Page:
As federal Parliament considers data-retention legislation introduced this week, a survey of Australian businesses has found that despite majority support for the move, businesses are concerned that slack controls will compromise the security of, and control over use of, that information.
Although some 64 percent of respondents supported the legislation, some 78 percent of respondents to the recent survey by risk consulting firm Protiviti said that any data-retention legislation needed to be controlled by strict requirements for court orders to access the data.
Some 88 percent of respondents said the only circumstances that would justify warrantless searches of this information would be in “high risk national security investigations such as terrorism cases”; 66 percent said it would be acceptable in serious crimes involving physical or community harm, such as murder or paedophilia.
Warrantless requests for information are already common, with Telstra's first-ever full-year transparency report this year revealing that during fiscal 2014 the telco acted upon 75,448 requests for customers information including 2701 warrant-based requests, 598 court orders and 6202 requests relating to life-threatening situations.
Legislation introduced by the Abbott government would force telecommunications providers to retain a range of metadata – information about the services they provide, such as date, time and duration of calls or Internet sessions, the location of the equipment used, or the IP addresses assigned to users at a particular time – for up to two years.
The Protiviti figures suggested broad support for the idea that metadata should only be accessible under tightly controlled circumstances and for serious crimes, although Australian Federal Police commissioner Andrew Colvin was reported by the ABC as saying that the stored information could “absolutely” help authorities pinpoint the identity of illegal downloaders.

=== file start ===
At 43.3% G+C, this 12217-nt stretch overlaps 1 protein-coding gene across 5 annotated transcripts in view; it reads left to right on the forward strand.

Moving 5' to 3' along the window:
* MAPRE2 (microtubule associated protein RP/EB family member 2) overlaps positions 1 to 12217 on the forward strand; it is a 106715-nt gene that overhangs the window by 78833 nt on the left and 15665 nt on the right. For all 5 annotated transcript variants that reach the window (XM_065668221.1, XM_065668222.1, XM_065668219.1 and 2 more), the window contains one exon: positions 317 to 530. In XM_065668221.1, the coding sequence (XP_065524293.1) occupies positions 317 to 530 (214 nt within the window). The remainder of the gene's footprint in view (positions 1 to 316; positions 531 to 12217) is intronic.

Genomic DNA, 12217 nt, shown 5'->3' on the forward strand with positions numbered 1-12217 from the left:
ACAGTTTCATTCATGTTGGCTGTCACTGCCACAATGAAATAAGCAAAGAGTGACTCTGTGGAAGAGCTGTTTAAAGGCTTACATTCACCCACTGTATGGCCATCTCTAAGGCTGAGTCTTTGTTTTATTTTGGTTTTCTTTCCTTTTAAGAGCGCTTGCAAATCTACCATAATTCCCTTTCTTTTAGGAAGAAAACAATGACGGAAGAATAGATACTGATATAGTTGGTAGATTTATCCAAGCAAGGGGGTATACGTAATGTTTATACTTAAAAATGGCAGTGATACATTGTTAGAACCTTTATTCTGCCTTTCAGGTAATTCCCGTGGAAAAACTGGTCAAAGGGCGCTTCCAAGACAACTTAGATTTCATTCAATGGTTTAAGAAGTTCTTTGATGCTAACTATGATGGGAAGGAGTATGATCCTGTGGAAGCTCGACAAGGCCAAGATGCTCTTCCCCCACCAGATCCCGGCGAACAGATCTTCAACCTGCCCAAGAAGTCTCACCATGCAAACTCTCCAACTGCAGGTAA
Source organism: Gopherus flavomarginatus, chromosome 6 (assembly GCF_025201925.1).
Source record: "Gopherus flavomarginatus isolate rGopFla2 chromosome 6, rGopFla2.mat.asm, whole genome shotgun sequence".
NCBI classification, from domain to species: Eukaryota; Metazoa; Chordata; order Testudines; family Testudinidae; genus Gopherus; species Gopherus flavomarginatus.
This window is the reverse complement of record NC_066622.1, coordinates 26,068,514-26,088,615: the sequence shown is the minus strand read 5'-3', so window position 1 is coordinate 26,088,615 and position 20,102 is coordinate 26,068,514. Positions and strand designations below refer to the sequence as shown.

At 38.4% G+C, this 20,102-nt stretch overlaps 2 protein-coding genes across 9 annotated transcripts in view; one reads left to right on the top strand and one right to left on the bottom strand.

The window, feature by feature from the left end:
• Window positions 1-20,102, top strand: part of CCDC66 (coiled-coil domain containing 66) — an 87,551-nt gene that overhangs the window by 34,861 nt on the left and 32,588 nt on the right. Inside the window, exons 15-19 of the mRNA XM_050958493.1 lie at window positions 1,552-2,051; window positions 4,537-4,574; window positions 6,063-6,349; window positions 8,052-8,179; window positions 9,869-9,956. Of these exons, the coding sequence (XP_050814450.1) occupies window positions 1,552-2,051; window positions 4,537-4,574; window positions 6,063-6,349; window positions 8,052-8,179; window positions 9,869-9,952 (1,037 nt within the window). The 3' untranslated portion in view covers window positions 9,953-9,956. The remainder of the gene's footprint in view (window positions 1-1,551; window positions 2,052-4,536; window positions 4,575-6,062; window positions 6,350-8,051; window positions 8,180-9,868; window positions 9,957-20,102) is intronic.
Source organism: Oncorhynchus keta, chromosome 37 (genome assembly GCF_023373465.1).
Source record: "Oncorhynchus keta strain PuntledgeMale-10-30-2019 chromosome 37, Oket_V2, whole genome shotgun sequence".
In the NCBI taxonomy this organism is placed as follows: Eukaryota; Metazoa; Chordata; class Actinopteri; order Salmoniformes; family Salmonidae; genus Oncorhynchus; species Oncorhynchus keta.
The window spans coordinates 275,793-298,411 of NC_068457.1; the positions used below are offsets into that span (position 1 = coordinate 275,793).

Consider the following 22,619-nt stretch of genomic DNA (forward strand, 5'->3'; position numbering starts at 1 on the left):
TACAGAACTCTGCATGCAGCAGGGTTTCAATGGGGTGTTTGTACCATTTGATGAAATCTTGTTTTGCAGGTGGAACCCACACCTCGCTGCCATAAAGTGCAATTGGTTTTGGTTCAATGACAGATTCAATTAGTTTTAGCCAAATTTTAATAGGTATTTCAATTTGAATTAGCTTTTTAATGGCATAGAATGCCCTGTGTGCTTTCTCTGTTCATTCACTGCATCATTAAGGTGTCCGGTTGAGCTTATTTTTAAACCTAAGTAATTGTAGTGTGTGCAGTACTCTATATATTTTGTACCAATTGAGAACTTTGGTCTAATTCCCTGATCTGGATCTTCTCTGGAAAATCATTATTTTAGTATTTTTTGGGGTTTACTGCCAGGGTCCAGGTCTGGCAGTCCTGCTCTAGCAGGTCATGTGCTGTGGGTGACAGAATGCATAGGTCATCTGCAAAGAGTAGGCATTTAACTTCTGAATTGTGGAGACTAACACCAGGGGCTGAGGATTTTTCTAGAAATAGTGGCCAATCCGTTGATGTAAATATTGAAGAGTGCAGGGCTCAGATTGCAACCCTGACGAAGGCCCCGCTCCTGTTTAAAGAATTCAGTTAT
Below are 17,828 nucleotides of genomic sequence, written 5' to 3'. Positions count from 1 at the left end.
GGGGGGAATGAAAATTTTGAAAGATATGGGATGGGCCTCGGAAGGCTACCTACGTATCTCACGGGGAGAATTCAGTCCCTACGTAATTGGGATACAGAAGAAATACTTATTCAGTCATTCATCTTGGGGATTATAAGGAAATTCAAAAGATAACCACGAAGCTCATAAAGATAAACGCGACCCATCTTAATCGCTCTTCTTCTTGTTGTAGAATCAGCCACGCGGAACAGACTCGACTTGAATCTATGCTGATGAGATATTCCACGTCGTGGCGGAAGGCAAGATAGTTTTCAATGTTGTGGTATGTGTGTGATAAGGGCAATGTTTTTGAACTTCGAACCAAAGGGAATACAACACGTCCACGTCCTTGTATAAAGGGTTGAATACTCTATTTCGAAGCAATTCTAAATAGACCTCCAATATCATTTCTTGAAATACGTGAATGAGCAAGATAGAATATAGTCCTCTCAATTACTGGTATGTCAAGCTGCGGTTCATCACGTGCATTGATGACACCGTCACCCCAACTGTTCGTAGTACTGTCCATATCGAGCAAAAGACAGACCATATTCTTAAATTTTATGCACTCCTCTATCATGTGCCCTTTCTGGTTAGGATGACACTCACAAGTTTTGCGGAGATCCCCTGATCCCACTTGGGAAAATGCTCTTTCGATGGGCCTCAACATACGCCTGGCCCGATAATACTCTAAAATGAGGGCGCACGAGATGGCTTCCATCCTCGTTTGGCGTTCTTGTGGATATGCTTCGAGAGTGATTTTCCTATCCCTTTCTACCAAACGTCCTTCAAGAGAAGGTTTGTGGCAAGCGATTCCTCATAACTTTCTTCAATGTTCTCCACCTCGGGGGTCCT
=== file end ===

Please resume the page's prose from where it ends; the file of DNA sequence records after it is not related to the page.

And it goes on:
In addition to concerns about the terms of its use, some 62 percent were concerned that concentrating such large quantities of data – which is to be stored by telecommunications providers in systems whose establishment may be financially supported by the government – would increase the incidence of targeted attacks and cybercrime activity.
Some 87 percent said that telcos should be required to apply specific security standards to the information they hold. Over 1 in 5 respondents (22 percent) said they were concerned enough about the security implications of widespread data retention that they would reconsider their telecommunications arrangements if the new legislation is passed.
“That could involve implementing further communication security measures such as moving to default email addresses or encryption,” Protiviti managing director Mark Harrison said in a statement, noting that 32 percent of respondents to the survey said they expected the new measures would increase costs for their own organisations through higher telecommunications and ISP charges, increased compliance costs, increased data security costs, and knock-on costs from implementing business process changes.
“The direct and flow-on costs of these measures will ripple throughout the business community,” Harrison warned. “And while there is acceptance from some quarters that the costs are justified in the interests of national security, the government may wish to canvass less costly policy options or alternative funding mechanisms for companies directly affected by the measures.”
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